extracted only 3 years previously, with an ensuing extreme loss of normal hard and soft tissue morphology â&#x20AC;&#x201C; implants had been requested as the replacements. In this case, the pre-implant width of KGT was measured as being less than 2 mm, and as such, the supposition that alveolar bone loss would be extreme was made. Further, the long-term health of the soft tissues would be optimized

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36 0TWSHU[practice


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Continuing education if the width of KGT could be increased, with the added benefit of a visible increase in esthetics via reestablishment of hard and soft tissue morphology. Figure 3 illustrates the classical

results of extraction and conventional fixed bridge placement: the mesial abutment has subsequently been root treated and suffered decoronation, while the distal abutment has suffered bone saucerization and now exhibits

grade 3 mobility. There was classical loss in bucco-palatal bone width. Rather than simply accept the concave bone and tissue profile, both were augmented. The fixation of the subepithelial

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Continuing education

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connective tissue graft (SCTG) was facilitated by suturing the graft to the underside of the mucoperiosteal flap. That same technique is shown in Figure 4, which additionally utilizes the bicortical fixation of the implant into the floor of the sinus. This article is based on a presentation made at the ADI membersâ&#x20AC;&#x2122; National Forum on November 12, 2011, Kingâ&#x20AC;&#x2122;s College, London. Clarification: In the first part of this article, published in the May/June 2012 issue of Implant Practice US, Vol. 5, No. 3, the caption for Figure 1B should have read: Tooth No. 21 has been extracted atraumatically using periotomes. The alveolus has been debrided with no attempt to remove any cervical granulations.

Shane McCrea, MMedSci (Dental Implantology), MSc (Dental & Maxillofacial Radiology), BDS, LDSRCS, MFGDP, is the coordinator of postgraduate education for the British Society of Oral Implantology. He is in private practice at The Dental Implant and Gingival Plastic Surgery Centre in Bournemouth, England, and can be contacted at

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References Aguido G, Nieri M, Rotundo R, Franceschi D, Cortellini P, Pini Prato GP (2009). Periodontal conditions of sites treated with gingival-augmentation surgery compared to untreated contralateral homologous sites: a 10- to 27-year long-term study. J Periodontol 80: 1399-1405. Bouri A Jr, Bissada N, Al-Zahrani MS, Faddoul F, Nouneh I (2008). Width of keratinized gingiva and the health status of the supporting tissues around dental implants. Int J Oral Maxillofac Implants 23: 323-6. Hall WB, Lundergan WP (1993). Free gingival grafts: current indications and techniques. Dent Clin North Am 37: 227-243. Kennedy JE, Bird WC, Palcanis KG, Dorfman HS (1985). A longitudinal evaluation of varying widths of attached gingiva. J Clin Periodontol 12: 667-675. 6OLUME  .UMBER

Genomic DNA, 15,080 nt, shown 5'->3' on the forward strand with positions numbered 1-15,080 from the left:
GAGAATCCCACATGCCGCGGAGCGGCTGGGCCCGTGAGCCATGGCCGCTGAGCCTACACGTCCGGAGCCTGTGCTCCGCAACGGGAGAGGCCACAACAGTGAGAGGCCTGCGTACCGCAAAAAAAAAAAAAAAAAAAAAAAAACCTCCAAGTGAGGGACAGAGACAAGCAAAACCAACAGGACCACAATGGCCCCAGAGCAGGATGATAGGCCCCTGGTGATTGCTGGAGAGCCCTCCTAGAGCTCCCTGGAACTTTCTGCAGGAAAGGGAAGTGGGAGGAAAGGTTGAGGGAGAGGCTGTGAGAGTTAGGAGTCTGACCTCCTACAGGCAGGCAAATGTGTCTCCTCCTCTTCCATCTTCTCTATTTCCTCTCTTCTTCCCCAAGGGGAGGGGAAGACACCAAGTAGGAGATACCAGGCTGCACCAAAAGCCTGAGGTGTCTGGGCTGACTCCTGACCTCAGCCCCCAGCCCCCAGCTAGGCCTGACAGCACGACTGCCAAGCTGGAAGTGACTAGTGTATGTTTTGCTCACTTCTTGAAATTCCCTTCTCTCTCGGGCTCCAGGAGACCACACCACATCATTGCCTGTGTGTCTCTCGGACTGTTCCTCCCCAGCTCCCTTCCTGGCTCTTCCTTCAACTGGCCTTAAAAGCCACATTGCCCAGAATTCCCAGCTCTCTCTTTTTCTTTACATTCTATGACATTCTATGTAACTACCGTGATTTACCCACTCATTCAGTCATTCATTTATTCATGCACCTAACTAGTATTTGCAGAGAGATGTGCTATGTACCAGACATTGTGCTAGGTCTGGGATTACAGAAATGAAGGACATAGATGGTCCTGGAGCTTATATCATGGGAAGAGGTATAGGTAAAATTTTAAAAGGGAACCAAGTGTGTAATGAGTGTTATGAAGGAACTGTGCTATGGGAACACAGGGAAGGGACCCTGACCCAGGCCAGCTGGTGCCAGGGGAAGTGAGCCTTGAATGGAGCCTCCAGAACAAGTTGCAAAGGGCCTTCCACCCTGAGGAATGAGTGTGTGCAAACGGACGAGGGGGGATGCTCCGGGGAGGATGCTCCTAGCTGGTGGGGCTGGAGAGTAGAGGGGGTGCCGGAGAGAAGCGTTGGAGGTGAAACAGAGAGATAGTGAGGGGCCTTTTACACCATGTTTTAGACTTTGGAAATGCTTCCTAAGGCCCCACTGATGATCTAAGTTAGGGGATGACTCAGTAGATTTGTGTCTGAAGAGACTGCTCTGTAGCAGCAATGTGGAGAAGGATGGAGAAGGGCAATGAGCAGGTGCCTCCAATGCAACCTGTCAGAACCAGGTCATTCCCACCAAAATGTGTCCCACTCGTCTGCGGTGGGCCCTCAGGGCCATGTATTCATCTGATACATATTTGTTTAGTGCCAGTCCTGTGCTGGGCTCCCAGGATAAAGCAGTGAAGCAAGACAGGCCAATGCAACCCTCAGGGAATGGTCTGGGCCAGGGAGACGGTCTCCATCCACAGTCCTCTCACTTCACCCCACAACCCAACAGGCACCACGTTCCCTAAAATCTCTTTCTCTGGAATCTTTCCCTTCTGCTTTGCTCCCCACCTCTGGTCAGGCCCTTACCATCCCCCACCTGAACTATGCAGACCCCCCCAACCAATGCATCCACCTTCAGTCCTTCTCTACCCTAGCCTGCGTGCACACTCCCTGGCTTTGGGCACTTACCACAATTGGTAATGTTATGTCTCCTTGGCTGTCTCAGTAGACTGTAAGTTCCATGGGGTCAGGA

0TWSHU[practice 39

Implant Practice US CE Certificate details

Approved PACE Program Provider FAGD/MAGD Credit Approval does not imply acceptance by a state or provincial board of dentistry or AGD endorsement 12/1/2010 to 11/30/2012 Provider ID# 325231

!"#$%&'()* REF: IP V5.4/McCREA

This quiz is equivalent to two CE credits. Available only to paid subscribers. Free subscriptions do not qualify for the CE credits. Subscribe and receive up to 24 CE credits for only $99. To receive credit, complete the 10-question test by circling the correct answer, then either: Q Post the completed questionnaire to: Implant Practice US CE 15720 N. Greenway-Hayden Loop. #9 Scottsdale, AZ 85260

+,-%$)./01$'1/"2%2"* </=)20)%2"* +33$)00* >/1?@%A1'1)%'23%B/7%>"3)*

Q Fax to (480) 629-4002. Legal disclaimer: The CE provider uses reasonable care in selecting and providing accurate content. The CE provider, however, does not independently verify the content or materials. Any opinions expressed in the materials are those of the author and not the CE provider. The instructional materials are intended to supplement, but are not a substitute for, the knowledge, skills, expertise and judgement of a trained healthcare professional.

4('/5* 6)5)78"2)9:';*

Please allow 28 days for the issue of certificates to be posted.

Comprehensive dental implantology: part two 1. Provided full diagnostic assessment is undertaken, it is possible in individual cases to ______the presence of labial gingival recession that is present at natural teeth prior to extraction. a. improve b. correct c. overlook d. either a or b 2. The 18-month post-loading results show the marginal gingival tissues as ________ with the adjacent teeth. a. being in harmony b. creating a conflict c. interfering d. both b and c 3. An intact band of attached keratinized gingival tissue (KGT) is considered as ______to the protective function of the mucogingival complex, although there is no agreement as to the minimum requirements. a. critical b. inconsequential c. of minimal importance d. of minor relevance 4. The rationale for gingival augmentation around both natural teeth and dental implants includes improved plaque control and improving patient comfort with__________, and the